I think I may’ve just had that eureka moment!

As part of the almighty home automation project I have been seeking a mains plug/socket which both meters the power consumption of attached devices AND allows remote switching. I struggled to find anything that fit the bill (and was reasonably priced and/or "open") but ended up taking the plunge and buying a few AlertMe (aka IRIS) Smart Plugs (£25/each).

Knowing that the AlertMe products communicate using Zigbee, if I want them to talk to anything more than themselves I would need to do a little packet sniffing in an attempt to document the packet format.

I first found some software that looked up to the job: http://www.ubilogix.com/products/ubiqua Ubiqua by Ubilogix (although I’m just using the trial version, I doubt I can afford the hefty $999 license fee!) and then found a compatible USB dongle: http://uk.farnell.com/jsp/search/productdetail.jsp?SKU=1855261 Texas Instruments CC2531EMK Zigbee USB dongle (£46.68).

A few days later- everything’s delivered and I fire it up (I use a Mac with VirtualBox to run windows virtual machines. I couldn’t get the driver working in Windows 7, so settled for XP).

There is a ton of traffic and I have very little idea what any of it is!

My next thought was- maybe I can find figure out which device is which through the online portal / web interface (maybe the mac addresses will be listed). They weren’t directly, but clicking on "manage" and viewing the source they were there for the taking:

Ubiqua uses a short notation but you can easily find it:

So, what next? Well there is where I got a little stuck and found myself examining random packets and not really figuring anything out. Applying a filter to only see traffic from the current clamp / meter reader seemed sensible but I believe because the mesh like nature of the Zigbee protocol each message was being relayed by each device causing a lot of duplication. I removed the SmartPlugs, leaving just the hub and meter reader (the SmartPlugs have battery backup so I think it takes a while for them to stop transmitting, I held the power button which I think drained them quickly- the orange light was no longer appearing).

So now we’ve isolated some traffic we’re interested in from a lot of "noise"- but we’re still pretty clueless. Brainwave… let’s monitor a short period with normal consumption then a short period with high consumption (I put the oven on) then a short period with 0 consumption (I removed the current clamp from the mains cable). I made a note of the packet count in Ubiqua at each change so I could be sure to pick a packet from each of the phases.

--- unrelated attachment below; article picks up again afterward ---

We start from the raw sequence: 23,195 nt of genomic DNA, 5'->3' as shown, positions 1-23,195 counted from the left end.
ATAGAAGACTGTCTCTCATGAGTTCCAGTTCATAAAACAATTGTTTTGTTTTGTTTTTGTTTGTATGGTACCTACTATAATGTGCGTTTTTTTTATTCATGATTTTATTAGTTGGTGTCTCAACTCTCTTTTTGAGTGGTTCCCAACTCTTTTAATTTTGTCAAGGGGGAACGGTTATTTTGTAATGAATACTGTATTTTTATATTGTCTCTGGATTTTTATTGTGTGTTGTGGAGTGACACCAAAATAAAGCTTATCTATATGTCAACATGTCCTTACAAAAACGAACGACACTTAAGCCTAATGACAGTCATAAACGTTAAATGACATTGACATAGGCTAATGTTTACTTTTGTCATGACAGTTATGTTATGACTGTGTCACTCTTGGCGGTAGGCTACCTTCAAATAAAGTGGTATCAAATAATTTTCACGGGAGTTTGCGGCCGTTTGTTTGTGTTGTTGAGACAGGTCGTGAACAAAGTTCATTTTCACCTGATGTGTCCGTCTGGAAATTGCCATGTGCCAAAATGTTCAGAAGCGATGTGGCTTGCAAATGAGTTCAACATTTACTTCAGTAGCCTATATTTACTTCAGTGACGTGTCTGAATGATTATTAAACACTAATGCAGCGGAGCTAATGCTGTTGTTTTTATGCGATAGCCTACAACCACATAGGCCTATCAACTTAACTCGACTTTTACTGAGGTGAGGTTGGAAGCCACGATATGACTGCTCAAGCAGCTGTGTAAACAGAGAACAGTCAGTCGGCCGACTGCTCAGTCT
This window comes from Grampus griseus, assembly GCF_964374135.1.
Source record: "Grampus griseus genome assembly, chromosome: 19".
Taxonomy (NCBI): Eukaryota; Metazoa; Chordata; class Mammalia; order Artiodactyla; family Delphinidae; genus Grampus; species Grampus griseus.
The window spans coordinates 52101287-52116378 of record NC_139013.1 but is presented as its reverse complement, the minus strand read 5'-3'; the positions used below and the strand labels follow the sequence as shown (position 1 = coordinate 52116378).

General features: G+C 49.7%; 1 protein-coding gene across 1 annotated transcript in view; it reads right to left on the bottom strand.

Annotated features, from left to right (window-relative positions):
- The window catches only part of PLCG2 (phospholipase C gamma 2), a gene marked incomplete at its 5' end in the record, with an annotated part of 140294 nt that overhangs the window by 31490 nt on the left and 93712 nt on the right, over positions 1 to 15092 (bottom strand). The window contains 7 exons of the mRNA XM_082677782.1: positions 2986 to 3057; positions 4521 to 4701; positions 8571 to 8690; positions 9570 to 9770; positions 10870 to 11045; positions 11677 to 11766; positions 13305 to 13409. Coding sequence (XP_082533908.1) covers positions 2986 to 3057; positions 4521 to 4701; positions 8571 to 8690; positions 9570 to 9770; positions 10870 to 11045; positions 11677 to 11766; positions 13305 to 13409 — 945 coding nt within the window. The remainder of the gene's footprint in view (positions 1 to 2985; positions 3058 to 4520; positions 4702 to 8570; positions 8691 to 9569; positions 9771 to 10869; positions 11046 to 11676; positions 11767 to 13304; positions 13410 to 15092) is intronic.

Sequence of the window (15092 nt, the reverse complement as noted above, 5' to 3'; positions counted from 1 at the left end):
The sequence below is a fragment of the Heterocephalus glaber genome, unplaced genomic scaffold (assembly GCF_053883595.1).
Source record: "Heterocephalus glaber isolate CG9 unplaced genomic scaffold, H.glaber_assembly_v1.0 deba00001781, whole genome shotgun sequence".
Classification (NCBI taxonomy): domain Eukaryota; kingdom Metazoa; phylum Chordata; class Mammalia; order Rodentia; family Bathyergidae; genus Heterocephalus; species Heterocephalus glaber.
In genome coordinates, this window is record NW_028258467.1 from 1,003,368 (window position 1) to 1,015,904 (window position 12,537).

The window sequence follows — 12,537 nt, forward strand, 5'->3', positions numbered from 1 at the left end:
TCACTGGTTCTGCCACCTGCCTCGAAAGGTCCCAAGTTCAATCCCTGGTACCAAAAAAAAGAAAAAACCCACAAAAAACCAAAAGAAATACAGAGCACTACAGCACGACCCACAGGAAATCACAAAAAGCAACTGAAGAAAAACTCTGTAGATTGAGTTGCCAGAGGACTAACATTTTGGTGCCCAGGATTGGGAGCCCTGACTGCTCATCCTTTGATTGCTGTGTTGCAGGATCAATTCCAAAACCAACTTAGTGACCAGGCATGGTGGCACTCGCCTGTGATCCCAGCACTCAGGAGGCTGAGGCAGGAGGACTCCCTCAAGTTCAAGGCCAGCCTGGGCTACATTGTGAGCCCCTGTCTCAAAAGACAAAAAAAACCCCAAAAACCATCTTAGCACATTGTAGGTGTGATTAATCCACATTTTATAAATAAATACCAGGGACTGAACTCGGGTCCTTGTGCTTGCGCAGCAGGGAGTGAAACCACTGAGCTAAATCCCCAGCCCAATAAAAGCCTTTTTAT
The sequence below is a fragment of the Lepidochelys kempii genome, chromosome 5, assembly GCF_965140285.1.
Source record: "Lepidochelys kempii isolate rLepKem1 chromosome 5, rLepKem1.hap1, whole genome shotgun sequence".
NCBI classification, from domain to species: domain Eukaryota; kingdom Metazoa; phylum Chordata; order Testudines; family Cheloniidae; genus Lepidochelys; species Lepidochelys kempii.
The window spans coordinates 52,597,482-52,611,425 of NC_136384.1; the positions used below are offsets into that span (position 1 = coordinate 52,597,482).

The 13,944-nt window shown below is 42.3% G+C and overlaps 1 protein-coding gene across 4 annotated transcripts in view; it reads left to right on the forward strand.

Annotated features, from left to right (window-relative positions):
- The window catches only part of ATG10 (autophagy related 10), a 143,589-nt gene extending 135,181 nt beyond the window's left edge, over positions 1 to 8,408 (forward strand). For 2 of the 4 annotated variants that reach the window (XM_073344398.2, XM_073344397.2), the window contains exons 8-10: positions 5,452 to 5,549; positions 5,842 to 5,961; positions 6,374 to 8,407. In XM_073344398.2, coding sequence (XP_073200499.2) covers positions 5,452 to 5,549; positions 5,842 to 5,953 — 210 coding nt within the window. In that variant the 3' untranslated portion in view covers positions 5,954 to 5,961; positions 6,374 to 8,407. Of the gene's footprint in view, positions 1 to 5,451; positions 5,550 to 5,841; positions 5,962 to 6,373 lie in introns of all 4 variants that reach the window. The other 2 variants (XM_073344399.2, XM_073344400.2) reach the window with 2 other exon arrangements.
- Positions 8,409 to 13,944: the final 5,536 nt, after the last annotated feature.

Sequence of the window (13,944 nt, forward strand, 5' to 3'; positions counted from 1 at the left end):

The incoming packets still don’t seem consistent- so maybe there are more conversation taking place than simply "here’s my power consumption" but I found a fairly regular packet structure 116 bytes in length and decided to filter my packets to just those. I then took the ZCL payload data from one of the "normal", "high" and "zero" samples:

Normal:
FF FF FF FF FF FF FF FF FF FF FF FF FF FF FF FF FF FF FF FF FF FF FF FF FF FF FF FF FF FF FF FF FF FF

01 DC 01 DC 01 DC 01 DD 01 DB 01 DD 01 DD 01 DD 01 DD 01 DA 01 DC 01 D4 01 D2 01 D5 01 D2

00 03 A8 FA

High Use:
FF FF FF FF FF FF FF FF FF FF FF FF FF FF FF FF FF FF FF FF FF FF FF FF FF FF FF FF FF FF FF FF FF FF

0E EE 0E FA 0E F4 0E F9 0E F7 0E F9 0E FB 0E FC 0F 13 0E E3 0E E9 0E E7 0E EA 0E 36 0B 33

00 03 A9 27

Zero Use:
FF FF FF FF FF FF FF FF FF FF FF FF FF FF FF FF FF FF FF FF FF FF FF FF FF FF FF FF FF FF FF FF FF FF

00 00 00 00 00 00 00 00 00 00 00 00 00 00 00 00 00 00 00 00 00 00 00 00 00 00 00 00 00 00

00 03 A9 AE

You can see I chopped the payload into three logical sections. Now my hex isn’t great, but I could quickly see 2 hex digits (8 bits or 1 byte) didn’t really mean anything but when paired and converted to decimal the numbers started to look very much like my estimated power consumption (repeated a number of times- at a guess there are 15 samples in each packet?). Taking the first reading from each packet you end up with:

01 DC = 476 W
0E EE = 3822 W
00 00 = 0 W

Whilst this seemed very likely I wanted to try and confirm the value… So I did another capture and checked the "power now" value on the portal- bingo, spot on!

I still have a lot of work to do to try and determine:

  • What the other packets are?
  • How to decode the consumption packets from the SmartPlugs?
  • How to decode the on/off switching instructions to the SmartPlugs?

And then potentially attempt to build a little arduino circuit / sketch to facilitate communication. Meanwhile I will no doubt be having a poke around inside the devices :)

I didn’t previously mention that the Zigbee packets are actually encrypted- I’m not quite sure where it came from but there was already a key in Ubiqua which was able to successfully decrypt the AlertMe / IRIS packets: AD:38:19:32:6F:D5:C8:F9:F2:8D:78:F0:82:66:AE:57 – I don’t know if this is unique to my devices or the same for everyone.

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